“The Addams Family” is a delightful distraction

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I decided to forgo watching the presidential debate and spent my night watching the 1964 live-action television show “The Addams Family.”
The theme song sums this macabre-but-friendly family up well: “They’re creepy and they’re kooky, mysterious and spooky/ They’re altogether ooky, the Addams Family!”
The Addamses are a morbid bunch. The vampiric and beautiful Morticia Addams (Carolyn Jones) and her bug-eyed husband Gomez (John Astin) both have equally interesting hobbies; Morticia cares for poisonous plants and Gomez blows up toy trains with dynamite. Despite owning a large house with the lushest furnishings, neither appears to need a job or supplemental income.
They have two children, six-year-old Wednesday (Lisa Loring) and eight-year-old Pugsley (Ken Weatherwax) with other strange obsessions. Wednesday enjoys beheading dolls and raising champion spiders, while Pugsley enjoys playing with his pet octopus Aristotle and blowing things up.
Ted Cassidy plays Lurch, the family’s butler, who bears a striking resemblance to Frankenstein’s monster, with the added benefit that he also is a talented pianist.
Gomez’ brother is Uncle Fester (Jackie Coogan) whose squawked voice lends to the weirdness. Fester has the shocking (pun intended) ability to illuminate a lightbulb by putting the metal end in his mouth.
Two other characters live in the house, Grandmama (Marie Blake) and Thing, a disembodied right hand that lives inside the house through an interconnected series of boxes. Grandmama has very few lines, but Thing plays a prominent role as the family pet.
Thing has no speaking lines, but often communicates using Morse code. It is also able to go into the mailbox from the back and take the mail right out of the mailman’s hands, then deliver it to Wednesday by opening his box on the front table by the door.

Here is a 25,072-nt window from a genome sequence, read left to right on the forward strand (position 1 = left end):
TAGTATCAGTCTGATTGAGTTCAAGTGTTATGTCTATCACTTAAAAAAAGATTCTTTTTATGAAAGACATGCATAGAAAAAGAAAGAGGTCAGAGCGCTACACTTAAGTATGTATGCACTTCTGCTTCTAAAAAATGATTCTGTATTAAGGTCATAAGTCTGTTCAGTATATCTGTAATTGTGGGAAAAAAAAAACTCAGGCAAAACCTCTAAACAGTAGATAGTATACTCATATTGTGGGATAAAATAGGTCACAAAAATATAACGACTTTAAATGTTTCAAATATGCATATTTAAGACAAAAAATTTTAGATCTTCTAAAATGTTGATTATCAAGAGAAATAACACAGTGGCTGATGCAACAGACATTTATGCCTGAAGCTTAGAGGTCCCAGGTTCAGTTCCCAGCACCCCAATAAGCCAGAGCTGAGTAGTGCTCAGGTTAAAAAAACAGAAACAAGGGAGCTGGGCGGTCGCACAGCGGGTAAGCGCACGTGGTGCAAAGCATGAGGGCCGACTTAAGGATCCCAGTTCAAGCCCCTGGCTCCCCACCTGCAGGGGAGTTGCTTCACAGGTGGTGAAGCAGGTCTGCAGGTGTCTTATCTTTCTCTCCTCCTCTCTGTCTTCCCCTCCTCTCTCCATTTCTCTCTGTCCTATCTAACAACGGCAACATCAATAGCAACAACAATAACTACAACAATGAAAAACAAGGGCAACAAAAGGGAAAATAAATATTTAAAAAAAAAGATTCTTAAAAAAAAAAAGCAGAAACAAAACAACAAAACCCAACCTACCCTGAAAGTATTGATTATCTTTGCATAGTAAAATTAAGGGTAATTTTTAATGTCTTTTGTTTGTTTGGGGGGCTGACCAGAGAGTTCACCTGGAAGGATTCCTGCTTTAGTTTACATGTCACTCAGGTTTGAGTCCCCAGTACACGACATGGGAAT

Despite their propensity for the cruel, evil, awful and gloomy, the Addamses are the protagonists of their story. Morticia has no problem raising piranhas, and she and Gomez praise Pugsley for stealing stop signs (“Oh, Pugsley, how lovely! Another one for the collection!”) while crashing noises play in the background.
They find the concept of a knight slaying a dragon even more disgusting. “That poor defenseless dragon!” Morticia wails. “How could they!” Similarly, the children’s playroom is not unlike a medieval torture chamber, featuring a guillotine, several sharp axes, and a set of stocks.
Interestingly, they strongly urge the children to play nice with those who “grow pansies in their backyard” and welcome guests in with a flourish. Even when someone is unkind to them, they remain collected. They accept apologies with grace and dignity, encouraging their children to do the same.
The house itself is another running gag. It’s suggested that every Addams family member is, in some way, another unusual character. Tish is shown knitting oddly-shaped sweaters for family members with names like “Cousin Goop.”
The home is full of trophies from past Addams, like a giant fish trophy head with a diver’s leg and flipper coming out. Another is a giant tortoise, behind which Wednesday keeps her “thoroughbred” spider colony.
The show is obviously dated both in dialogue and visuals. It’s in full black and white, which I don’t mind. It does lend itself to the ghostly look of Morticia, who wears dark lipstick and has long, black hair. She wears a black, spidery gown that touches the floor– her almost-waddling floating-walk looks good from waist-up, but long, panned out shots make her seem awkward.
John Astin’s eyes are tightlined with black eyeliner, which in far shots make his eyes seem sunken, but it makes him look like an emo teen from 2014 close-up. Aristotle the octopus is most obviously a rubber model, but that doesn’t derail the overall effect of the gag.
The show also features a laugh track, a feature of TV I hate. Fortunately, the laugh track is unobtrusive, and I don’t find that it disrupts the show or is too loud. The practical and special effects used in the show, such as the explosions when Lurch drives the family car, or when the children play with dynamite, were too advanced to be shown in front of a live studio audience.
The highlight of the show, for me, is the absolute love that the family has for each other. Morticia and Gomez are the opposite of sterile towards each other. The two are shown embracing often, and Gomez will often kiss Morticia down the neck and arm to woo her.
Gomez is never shown kissing her on the lips, which fans attribute to the massive amount of makeup the two were both probably wearing. Astin and Jones said that they played the couple as incredibly loving in direct contrast to many other TV couples from the era whose sex lives were, at best, nonexistent.
The Addamses are altogether the most wholesome family on-screen; arguments and disagreements are always resolved, just sometimes by duel. Love and validation are freely given.
If you’re looking for an evening escape to a paradise that’s just a little out of the ordinary, consider “paying a call on” the Addams Family. They won’t disappoint.